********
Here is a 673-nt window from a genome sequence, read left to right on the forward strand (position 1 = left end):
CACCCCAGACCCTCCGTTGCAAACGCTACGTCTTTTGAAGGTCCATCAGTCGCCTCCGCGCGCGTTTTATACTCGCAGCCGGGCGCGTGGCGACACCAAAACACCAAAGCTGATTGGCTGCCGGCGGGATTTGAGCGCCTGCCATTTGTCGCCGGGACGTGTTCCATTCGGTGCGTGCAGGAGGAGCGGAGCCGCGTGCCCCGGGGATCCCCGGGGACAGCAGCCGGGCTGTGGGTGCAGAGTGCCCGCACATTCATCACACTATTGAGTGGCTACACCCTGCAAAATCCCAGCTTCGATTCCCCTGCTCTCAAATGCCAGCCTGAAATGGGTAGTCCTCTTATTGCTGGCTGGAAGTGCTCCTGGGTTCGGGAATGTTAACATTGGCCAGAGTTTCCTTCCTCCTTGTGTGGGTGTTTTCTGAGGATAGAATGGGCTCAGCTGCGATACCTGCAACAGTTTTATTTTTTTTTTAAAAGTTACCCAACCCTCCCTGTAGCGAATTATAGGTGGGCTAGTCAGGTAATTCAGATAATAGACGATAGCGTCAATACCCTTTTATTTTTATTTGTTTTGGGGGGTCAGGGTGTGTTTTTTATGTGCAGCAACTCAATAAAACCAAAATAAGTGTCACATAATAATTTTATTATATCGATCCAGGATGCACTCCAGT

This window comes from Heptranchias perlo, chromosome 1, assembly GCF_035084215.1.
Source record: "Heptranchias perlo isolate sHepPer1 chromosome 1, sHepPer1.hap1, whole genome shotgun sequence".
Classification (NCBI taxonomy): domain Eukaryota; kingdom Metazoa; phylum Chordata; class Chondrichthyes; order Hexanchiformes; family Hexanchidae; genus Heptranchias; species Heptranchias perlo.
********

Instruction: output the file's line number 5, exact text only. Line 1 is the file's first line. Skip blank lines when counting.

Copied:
Classification (NCBI taxonomy): domain Eukaryota; kingdom Metazoa; phylum Chordata; class Chondrichthyes; order Hexanchiformes; family Hexanchidae; genus Heptranchias; species Heptranchias perlo.